The Casual Gardener: Hydrangeas have a certain je ne sais quoi

Don't let prejudice cloud your view of hydrangeas...

If you are fortunate your hydrangeas will bloom in a variety of colours. Picture by PA Photo/thinkstockphotos

A DECADE ago during a summer holiday in Brittany I had something approaching an epiphany. Hydrangeas are common throughout France – where they are called ‘hortensias' – but in the north west in particular they are everywhere, representing Gallic free spirit.

There had been a time when I wouldn't have a hydrangea about the place. For the younger me, they epitomised the rigidly symmetrical gardens of the postwar era – conservative and bland. It was a plant that harked back to an era when the only gardeners were elderly men dressed in tank-tops and ties, with a pipe poking from the side of their mouth. At the same time, the hydrangea's cause in Ireland is not helped by the way it is often the sole plant in many suburban and rural gardens, alone in a desert of short, manicured grass, forlornly cast to the outer reaches, close to the perimeter.

The Bretons like their hydrangeas much closer to their homes and often they are squeezed into cracks between footpaths and the walls of houses, softening the hard edges with their large blousy multicoloured blooms. It is this informal and mildly irreverent approach that warmed me to French hydrangeas. Near the town of Ploërmel, there is even a Circuit des Hortensia, or hydrangea trail, featuring 5,500 plants and around 550 varieties.

I also warmed to them after finding they took easily as cuttings, meaning I could cultivate my own. Softwood, semi-ripe or hardwood cuttings are all suitable.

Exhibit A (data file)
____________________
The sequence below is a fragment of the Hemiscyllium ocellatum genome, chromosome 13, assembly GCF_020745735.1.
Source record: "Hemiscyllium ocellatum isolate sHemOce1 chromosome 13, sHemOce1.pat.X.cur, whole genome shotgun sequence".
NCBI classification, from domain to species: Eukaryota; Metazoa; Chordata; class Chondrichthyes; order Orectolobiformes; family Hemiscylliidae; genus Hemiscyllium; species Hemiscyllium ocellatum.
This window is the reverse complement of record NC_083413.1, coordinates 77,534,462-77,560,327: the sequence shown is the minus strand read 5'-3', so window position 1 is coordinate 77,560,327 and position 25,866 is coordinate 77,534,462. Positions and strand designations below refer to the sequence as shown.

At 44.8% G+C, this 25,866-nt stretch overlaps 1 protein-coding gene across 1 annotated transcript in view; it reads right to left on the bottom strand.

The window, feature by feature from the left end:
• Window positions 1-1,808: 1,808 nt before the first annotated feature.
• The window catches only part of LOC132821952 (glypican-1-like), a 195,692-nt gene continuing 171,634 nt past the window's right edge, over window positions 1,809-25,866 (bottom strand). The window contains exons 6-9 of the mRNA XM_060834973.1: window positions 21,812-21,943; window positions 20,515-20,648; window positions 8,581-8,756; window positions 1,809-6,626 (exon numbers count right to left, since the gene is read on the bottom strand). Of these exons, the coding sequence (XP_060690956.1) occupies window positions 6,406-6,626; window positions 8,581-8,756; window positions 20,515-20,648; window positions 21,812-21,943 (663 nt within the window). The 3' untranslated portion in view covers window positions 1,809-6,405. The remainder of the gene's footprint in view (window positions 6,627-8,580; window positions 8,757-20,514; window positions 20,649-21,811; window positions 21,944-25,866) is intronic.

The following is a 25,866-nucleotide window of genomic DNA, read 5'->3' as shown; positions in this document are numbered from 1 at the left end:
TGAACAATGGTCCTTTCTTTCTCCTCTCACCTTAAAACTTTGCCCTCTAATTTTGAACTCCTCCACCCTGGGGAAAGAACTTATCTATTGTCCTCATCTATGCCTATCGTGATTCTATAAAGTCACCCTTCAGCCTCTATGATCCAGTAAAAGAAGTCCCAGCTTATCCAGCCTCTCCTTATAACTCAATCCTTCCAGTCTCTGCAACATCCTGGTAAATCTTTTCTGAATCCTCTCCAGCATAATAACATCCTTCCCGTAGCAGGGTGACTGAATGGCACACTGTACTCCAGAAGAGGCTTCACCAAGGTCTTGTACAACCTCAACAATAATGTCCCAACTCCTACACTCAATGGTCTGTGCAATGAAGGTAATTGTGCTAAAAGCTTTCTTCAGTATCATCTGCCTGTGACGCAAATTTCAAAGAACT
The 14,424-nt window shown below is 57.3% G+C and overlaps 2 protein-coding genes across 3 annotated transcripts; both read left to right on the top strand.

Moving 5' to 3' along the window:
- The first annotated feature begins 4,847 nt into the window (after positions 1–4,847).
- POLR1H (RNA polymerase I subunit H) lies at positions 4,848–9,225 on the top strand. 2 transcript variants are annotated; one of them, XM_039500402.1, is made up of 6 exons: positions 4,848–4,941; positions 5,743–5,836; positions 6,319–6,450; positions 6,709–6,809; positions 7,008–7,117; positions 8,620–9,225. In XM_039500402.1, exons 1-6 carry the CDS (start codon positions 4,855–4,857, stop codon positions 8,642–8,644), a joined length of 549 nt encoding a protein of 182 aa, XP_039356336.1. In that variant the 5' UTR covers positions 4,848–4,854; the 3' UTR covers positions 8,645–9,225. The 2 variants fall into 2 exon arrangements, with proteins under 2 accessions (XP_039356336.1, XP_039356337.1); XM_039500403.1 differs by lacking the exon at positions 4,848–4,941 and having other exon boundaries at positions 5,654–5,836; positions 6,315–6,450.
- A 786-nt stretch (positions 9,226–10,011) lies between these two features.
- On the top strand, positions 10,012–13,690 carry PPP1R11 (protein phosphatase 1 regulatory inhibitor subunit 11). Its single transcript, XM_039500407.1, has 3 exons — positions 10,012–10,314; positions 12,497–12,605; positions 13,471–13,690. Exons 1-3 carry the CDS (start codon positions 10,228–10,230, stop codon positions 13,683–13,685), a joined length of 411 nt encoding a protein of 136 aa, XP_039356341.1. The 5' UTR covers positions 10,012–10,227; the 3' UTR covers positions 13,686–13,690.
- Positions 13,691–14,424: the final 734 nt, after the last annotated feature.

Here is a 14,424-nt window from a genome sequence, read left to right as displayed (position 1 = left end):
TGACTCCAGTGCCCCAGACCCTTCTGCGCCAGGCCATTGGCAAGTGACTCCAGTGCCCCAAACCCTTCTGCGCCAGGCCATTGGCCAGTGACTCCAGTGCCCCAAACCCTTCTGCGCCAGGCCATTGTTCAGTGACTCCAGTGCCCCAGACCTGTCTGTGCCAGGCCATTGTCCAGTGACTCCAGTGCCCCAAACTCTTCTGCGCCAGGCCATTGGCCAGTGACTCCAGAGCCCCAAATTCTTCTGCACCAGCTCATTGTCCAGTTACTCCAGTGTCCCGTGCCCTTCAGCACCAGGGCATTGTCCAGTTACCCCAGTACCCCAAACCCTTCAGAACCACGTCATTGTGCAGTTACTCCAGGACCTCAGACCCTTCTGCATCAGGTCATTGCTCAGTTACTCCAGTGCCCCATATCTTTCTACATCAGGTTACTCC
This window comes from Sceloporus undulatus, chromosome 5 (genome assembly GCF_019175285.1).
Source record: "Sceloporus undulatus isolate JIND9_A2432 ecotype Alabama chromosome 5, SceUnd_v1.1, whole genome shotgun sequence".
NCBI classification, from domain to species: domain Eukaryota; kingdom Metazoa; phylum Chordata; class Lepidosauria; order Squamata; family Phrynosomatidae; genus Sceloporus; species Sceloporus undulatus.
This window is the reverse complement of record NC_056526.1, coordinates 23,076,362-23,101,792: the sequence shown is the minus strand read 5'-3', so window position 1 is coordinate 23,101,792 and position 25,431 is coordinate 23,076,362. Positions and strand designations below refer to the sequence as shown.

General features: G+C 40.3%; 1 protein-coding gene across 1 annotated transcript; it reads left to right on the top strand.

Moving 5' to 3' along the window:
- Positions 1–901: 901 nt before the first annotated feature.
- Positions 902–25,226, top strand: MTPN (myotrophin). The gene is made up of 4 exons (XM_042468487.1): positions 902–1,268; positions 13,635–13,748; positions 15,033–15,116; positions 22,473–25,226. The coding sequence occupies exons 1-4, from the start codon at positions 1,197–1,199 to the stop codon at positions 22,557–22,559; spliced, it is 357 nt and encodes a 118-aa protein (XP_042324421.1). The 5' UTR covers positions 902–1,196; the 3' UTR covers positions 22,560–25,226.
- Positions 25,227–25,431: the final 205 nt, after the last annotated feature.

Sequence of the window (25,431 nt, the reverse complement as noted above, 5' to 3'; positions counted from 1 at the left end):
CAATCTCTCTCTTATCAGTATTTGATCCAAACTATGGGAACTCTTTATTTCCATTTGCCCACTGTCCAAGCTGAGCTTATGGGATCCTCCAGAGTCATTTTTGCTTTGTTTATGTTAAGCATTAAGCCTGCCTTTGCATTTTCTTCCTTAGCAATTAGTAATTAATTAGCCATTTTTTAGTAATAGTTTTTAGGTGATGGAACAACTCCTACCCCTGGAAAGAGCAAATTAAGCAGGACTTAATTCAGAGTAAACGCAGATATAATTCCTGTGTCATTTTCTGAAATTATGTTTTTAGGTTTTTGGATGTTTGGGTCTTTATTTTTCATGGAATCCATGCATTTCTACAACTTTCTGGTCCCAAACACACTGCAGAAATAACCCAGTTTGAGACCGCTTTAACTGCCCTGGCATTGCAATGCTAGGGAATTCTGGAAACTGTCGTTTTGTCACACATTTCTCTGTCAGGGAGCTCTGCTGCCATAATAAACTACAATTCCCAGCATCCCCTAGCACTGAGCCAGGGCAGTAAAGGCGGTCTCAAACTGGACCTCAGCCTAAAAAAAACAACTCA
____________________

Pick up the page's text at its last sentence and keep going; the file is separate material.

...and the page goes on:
Hydrangea are a vigorous and hardy plant, whose colours range from white, pink, blue and purple. The three most popular kinds are the round-flowered mopheads; the more upright and graceful lace-caps; and the panicled, which has arched branches and clusters of cone-shaped blooms.

The name hydrangea, roughly translated, means ‘water barrel' and alludes to the plant's cup-shaped flower.

The colour of the mophead and lace cap varieties (both H. macrophylla) is dictated by the pH of the soil. If you want blue flowers then you'll need acid soil, whereas alkaline soil will produce red or pink flowers. White flowered and green-flowered cultivars will retain their colour regardless of soil pH but in some instances, if you're very lucky, you'll get a mix of blues, pinks and reds on the same shrub.

If your heart is set on blue flowers then you can buy hydrangea blueing compounds which contain aluminium sulphate and are available from most garden centres. If your taste is for red or pink flowers, apply a dressing of ground limestone or chalk in winter. The easiest way to control hydrangea colour is to grow them in a container and therefore you can easily dictate the pH of the growing medium.

One of the best-known mophead varieties is the white-flowering 'Annabelle' (Snowball), which has heart-shaped leaves and large, pale ball-shaped blooms. Hydrangea 'Veerle' is a reliable lace-cap, and likewise Hydrangea paniculata ‘Limelight' in its category.

Hydrangeas are happiest in rich soil with a bit of shade and they like plenty of water. Exposed sites are to be avoided as cold winds can damage spring growth. They can, however, tolerate salt-laden winds and are therefore a sound option for coastal gardens. The fading flower heads are good for providing winter interest and leaving them in place until the following spring will also help guard against frost.

Mophead hydrangeas also make great dried flower displays. The longest-lasting dried flowers will be those which are left on the shrub until early autumn when they have begun to dry out naturally. The timing is crucial as fresh, recently opened blooms rarely dry well.

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